Story of the Day for Wed. September 19, 2012
Who Is Taking the Risk?
The kingdom of heaven is like . . . a man leaving on a trip. He called his servants and gave them his possessions. Matthew 25:14
When the Confederate Navy built the first steel-plated warship, Lincoln’s Secretary of War, Edwin Stanton, nearly went hysterical. What could the North do to counter it? The destiny of the Union Navy rested in the brainchild of a zany inventor, John Ericsson. It’s hardly a surprise that, when Ericsson presented his ironclad ship design, no one was listening. The Monitor looked like “a cheese box on a raft.” The naval board didn’t believe the ship, if built, would even float. Other than the turret, it was mostly underwater. The odd-looking vessel was only a third the length of a schooner. It had no sails, but ran on steam. And, as to firepower? Two guns.
Could the Naval Department afford to take such a risk?
There’s no question that stepping out in faith is risky. Tim McMahon put it well when he said, “Yes risk-taking is inherently failure-prone. Otherwise, it would be called sure-thing taking.”
Have you ever burned with a dream? You want to use your talents or possessions in a venture for God’s kingdom.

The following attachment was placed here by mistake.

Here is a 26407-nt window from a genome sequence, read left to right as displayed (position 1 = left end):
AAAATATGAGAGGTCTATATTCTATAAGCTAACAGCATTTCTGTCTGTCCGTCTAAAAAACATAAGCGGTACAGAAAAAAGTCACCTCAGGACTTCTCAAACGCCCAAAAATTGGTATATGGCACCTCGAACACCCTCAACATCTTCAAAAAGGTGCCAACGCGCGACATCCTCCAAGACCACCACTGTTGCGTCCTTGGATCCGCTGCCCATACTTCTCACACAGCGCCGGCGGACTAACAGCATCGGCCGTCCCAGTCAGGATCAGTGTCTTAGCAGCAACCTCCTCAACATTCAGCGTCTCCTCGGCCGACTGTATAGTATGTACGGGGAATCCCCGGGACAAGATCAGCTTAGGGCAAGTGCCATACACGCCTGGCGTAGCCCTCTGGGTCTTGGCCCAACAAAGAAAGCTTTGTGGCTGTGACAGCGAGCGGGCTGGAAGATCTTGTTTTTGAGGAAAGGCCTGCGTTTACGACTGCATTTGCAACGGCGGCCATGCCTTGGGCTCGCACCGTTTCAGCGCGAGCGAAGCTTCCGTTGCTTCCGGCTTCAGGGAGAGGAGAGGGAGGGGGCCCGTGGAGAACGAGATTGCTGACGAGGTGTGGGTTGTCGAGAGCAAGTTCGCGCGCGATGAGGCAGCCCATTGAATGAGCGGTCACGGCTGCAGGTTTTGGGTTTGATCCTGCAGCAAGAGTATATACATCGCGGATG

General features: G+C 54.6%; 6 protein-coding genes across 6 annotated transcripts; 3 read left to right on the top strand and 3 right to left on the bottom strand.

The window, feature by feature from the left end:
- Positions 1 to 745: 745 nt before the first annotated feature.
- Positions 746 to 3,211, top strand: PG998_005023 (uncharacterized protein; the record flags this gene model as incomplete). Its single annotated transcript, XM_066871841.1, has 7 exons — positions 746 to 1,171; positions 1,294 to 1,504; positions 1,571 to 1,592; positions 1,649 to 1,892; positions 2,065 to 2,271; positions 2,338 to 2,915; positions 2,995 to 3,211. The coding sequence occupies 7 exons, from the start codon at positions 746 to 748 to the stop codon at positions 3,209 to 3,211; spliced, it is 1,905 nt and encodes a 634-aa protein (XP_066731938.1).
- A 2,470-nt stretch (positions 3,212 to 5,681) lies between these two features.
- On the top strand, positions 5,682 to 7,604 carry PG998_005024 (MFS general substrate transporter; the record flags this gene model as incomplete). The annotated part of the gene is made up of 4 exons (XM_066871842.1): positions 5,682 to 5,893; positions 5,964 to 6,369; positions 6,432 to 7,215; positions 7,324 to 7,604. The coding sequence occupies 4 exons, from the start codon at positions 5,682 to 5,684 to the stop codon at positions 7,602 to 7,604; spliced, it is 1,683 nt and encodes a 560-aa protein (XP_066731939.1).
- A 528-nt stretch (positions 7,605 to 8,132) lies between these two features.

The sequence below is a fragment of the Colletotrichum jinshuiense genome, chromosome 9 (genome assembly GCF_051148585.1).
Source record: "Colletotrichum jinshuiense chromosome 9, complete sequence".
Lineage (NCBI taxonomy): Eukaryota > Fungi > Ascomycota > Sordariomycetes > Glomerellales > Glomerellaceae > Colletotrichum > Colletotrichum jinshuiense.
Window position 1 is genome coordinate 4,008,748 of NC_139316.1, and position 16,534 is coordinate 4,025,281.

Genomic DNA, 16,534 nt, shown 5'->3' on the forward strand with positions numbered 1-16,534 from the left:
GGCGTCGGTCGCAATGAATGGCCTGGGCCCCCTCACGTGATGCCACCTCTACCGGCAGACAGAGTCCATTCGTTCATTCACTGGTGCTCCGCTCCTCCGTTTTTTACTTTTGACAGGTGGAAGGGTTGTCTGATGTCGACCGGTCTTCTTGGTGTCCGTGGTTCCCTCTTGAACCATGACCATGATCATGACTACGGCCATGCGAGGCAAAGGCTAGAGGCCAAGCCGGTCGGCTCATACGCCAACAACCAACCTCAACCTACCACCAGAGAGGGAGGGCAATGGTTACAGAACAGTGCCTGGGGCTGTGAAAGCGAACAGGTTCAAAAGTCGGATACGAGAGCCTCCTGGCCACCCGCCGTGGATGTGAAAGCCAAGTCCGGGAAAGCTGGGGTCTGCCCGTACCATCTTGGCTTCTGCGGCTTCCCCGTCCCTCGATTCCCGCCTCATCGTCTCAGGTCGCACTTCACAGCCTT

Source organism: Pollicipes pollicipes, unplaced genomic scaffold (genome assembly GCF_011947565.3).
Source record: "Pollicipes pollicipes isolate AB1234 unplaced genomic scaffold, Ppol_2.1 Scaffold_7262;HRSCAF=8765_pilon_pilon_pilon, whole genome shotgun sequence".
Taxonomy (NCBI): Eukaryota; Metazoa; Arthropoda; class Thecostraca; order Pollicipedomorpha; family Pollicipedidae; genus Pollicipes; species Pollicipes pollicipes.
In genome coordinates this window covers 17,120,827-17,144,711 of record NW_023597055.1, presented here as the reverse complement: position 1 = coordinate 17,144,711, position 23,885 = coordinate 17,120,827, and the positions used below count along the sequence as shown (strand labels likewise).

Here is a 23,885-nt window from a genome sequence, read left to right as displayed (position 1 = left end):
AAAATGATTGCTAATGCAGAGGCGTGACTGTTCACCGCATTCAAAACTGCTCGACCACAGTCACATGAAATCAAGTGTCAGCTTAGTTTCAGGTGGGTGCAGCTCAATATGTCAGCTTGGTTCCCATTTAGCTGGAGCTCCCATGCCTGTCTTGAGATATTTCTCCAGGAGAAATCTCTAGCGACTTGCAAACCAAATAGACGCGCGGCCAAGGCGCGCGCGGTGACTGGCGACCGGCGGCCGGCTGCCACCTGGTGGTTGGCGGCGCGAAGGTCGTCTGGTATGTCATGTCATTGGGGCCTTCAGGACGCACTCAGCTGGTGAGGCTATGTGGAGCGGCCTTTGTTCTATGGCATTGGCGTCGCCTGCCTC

But you never did it. You were afraid you might fail.
Jesus told a parable about a wealthy man who handed over his money to his servants. The servants were to do the best they could with the amount entrusted to them. But whose money was at risk? If the servants tried, and lost the money, they weren’t out a penny.
Would it help you to know you really can’t fail?
In our finer moments, we acknowledge that everything we have belongs to God. Not only our salvation, but everything – our time, talents, and money, is His. But, do we realize what we’re saying when we claim this? When we step out in faith, whose possessions are at risk?
Many historical accounts portray the Naval Department as taking an enormous risk in commissioning the construction of the U.S.S. Monitor. Actually, they took no risk at all. They commissioned Ericsson to build his weird-looking boat – but on the condition that, if it didn’t perform as the inventor claimed, Ericsson would have to personally pay for all construction costs.
Ericsson took the risk.